One more in my accounts of memorable philosophical meals. So. It had been a long time since I had spent the night at anyone's house but mine. Yeah, dozens of hotels a year, sometimes scores, but no sleepovers at private homes. Before or after a big talk on a stage in front of however many hundreds or thousands of people, I like the quiet isolation of a hotel room. We don't have to go all the way back to bunny pajamas for my last sleepover at somebody's house, but still, it had been long ago. Yet, when John Mackie, the founder of Whole Foods, invited me to come down to Austin a day before I was due there for a talk, and stay at his house, I couldn't pass up the chance—just to see what was in his refrigerator. While he was cooking us dinner, we drank champagne and talked about life. And with the meal we had a nice red wine. He's a strict no oil vegan, so it was with some trepidation that I took my first bite of the baked potato piled with water-sautéed veggies that he had prepared. But it was surprisingly good. His wife had just returned from one of her frequent spiritual trips to India, and the three of us stayed up late talking about the top gurus there and the legendary feats they reportedly accomplish, through a mastery of the mind and its impact on the body.
But I was going to talk about breakfast. So, I got up the next morning in the beautiful book-lined home and padded down to the kitchen, where I think I remember various granolas, great breads and jams and juice and coffee. But I could be wrong, because it was early, I was still half asleep, and it was the conversation during that entire visit that stuck, including that morning. Here's an example.
John told me about his first little health food store in Austin. It was his dream. He and his girlfriend ran it, and lived upstairs, without a bathroom or anything. They were barely surviving. But they had a great idea for providing a place for healthy fresh foods, and they loved their early customers, and those people felt their care and responded with a special affection for the little shop. Then an unexpected flood nearly destroyed it all. Everything was ruined. They were devastated. It looked like the business couldn’t possibly recover. There was little or no insurance. But customers, neighbors, and friends spontaneously showed up the next day and voluntarily got to work, cleaning up the monumental mess, rebuilding the store, and giving us the foundation of what would soon become the national chain, Whole Foods. What had looked truly terrible was the prelude to something great.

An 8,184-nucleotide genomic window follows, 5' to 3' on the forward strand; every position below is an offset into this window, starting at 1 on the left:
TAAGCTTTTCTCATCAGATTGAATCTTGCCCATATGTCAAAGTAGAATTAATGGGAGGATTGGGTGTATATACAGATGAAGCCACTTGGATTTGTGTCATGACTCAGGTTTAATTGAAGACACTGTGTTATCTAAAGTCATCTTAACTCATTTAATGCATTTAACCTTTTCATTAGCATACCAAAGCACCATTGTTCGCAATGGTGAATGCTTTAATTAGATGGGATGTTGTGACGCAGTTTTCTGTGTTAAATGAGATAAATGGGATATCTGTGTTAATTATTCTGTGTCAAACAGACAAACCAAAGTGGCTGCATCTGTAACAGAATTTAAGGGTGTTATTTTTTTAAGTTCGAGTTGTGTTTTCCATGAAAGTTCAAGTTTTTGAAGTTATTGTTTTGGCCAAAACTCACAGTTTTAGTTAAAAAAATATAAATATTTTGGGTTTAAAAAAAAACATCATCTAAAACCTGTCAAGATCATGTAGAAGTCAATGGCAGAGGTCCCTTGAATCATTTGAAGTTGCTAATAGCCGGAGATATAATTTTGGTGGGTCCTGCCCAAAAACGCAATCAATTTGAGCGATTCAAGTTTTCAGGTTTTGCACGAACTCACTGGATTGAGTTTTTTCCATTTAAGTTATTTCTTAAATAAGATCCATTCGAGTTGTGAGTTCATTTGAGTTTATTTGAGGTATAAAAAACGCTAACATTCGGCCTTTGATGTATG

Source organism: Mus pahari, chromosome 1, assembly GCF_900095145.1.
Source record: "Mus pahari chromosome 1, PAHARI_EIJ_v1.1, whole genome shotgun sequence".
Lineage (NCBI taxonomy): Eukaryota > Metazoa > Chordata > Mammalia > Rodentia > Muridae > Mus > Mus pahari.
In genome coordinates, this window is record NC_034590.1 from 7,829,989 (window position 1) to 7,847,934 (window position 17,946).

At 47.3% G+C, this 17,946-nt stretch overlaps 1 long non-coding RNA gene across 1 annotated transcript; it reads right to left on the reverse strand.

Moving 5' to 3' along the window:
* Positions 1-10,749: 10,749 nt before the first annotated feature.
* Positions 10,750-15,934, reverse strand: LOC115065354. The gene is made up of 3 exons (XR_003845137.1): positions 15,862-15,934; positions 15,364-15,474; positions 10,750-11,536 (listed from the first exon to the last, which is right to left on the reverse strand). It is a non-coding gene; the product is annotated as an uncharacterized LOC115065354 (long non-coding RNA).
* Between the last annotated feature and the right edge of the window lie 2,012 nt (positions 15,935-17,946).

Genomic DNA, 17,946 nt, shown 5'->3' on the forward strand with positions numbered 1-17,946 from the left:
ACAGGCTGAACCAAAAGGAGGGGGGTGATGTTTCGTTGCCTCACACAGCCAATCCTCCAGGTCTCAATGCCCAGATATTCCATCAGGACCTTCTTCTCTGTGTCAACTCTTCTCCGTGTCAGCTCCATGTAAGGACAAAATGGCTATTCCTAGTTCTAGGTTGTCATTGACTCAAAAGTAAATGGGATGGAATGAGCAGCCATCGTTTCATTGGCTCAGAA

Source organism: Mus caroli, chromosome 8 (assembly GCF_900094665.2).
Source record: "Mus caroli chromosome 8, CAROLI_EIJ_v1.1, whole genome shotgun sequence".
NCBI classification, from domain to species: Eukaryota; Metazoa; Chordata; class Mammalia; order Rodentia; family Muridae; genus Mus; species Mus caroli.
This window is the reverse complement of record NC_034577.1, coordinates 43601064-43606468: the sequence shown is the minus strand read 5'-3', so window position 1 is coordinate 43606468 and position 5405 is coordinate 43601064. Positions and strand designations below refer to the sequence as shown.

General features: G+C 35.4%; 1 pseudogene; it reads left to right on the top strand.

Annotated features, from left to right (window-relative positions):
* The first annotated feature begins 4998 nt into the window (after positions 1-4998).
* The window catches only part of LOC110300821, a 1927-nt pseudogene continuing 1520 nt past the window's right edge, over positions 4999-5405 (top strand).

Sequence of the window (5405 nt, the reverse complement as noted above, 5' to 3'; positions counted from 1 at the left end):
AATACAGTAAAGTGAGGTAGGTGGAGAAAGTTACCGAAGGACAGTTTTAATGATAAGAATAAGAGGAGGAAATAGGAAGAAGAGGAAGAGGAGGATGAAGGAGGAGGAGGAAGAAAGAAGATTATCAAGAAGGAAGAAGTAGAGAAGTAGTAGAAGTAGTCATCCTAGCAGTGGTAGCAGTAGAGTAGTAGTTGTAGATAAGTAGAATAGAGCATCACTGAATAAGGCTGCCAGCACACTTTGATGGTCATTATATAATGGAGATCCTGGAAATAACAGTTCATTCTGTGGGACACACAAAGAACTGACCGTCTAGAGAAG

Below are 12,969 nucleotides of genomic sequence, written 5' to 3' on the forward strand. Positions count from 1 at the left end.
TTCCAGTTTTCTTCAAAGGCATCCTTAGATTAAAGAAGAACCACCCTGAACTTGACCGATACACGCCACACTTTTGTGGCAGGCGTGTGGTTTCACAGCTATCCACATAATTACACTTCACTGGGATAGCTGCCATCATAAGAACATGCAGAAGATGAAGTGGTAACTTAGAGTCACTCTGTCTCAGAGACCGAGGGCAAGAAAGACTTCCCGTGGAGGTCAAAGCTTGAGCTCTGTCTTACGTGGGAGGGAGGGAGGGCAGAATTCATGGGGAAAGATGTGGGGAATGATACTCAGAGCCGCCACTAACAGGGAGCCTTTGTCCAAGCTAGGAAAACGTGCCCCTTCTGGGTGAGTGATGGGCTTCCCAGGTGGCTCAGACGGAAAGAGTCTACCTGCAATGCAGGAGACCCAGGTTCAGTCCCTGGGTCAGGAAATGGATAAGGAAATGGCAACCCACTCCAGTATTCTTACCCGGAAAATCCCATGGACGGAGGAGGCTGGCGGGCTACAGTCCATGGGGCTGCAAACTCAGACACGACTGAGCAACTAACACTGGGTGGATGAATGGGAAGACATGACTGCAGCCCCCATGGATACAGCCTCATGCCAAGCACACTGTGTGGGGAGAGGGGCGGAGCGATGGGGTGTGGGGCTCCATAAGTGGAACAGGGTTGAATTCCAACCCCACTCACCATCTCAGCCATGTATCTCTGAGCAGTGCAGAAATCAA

In 1971, the night before the rock band Deep Purple was going to record an album in Montreaux, Switzerland, their venue burned to the ground. The musicians watched all their plans go up in flames as thick smoke spread over Lake Geneva. And yet, they didn’t get discouraged, give up, and go home, but instead wrote and recorded the classic hit song, “Smoke on the Water.”
Scientist Percy Spencer was visiting the Raytheon Company and stood too close to a magnetron, a tube that released energy as a part of radar equipment at the time. A forgotten candy bar in his pants pocket melted, made a mess and ruined the pants, and yet got him curious and thinking, which quickly led to the modern indispensible marvel, the microwave oven.
Swiss engineer George de Mestral was on a walk in the woods with his dog. At some point, he realized that they were both getting covered with annoying burrs, sticking to the pants of one and the fur of the other. After painstakingly plucking the burrs off, he examined a few closely and, with what he learned, invented velcro.
Floods. Fires. Melted candy. Sharp, irritating burrs. The world is full of problems that come our way, large and small. But you don't have to be a guru in the mountains of India in order to use your mind and spirit to transform the situation, often with the help of likeminded people, friends, and colleagues. What may initially seem bad can be the doorway to something very good indeed. Even when it's vegan cooking.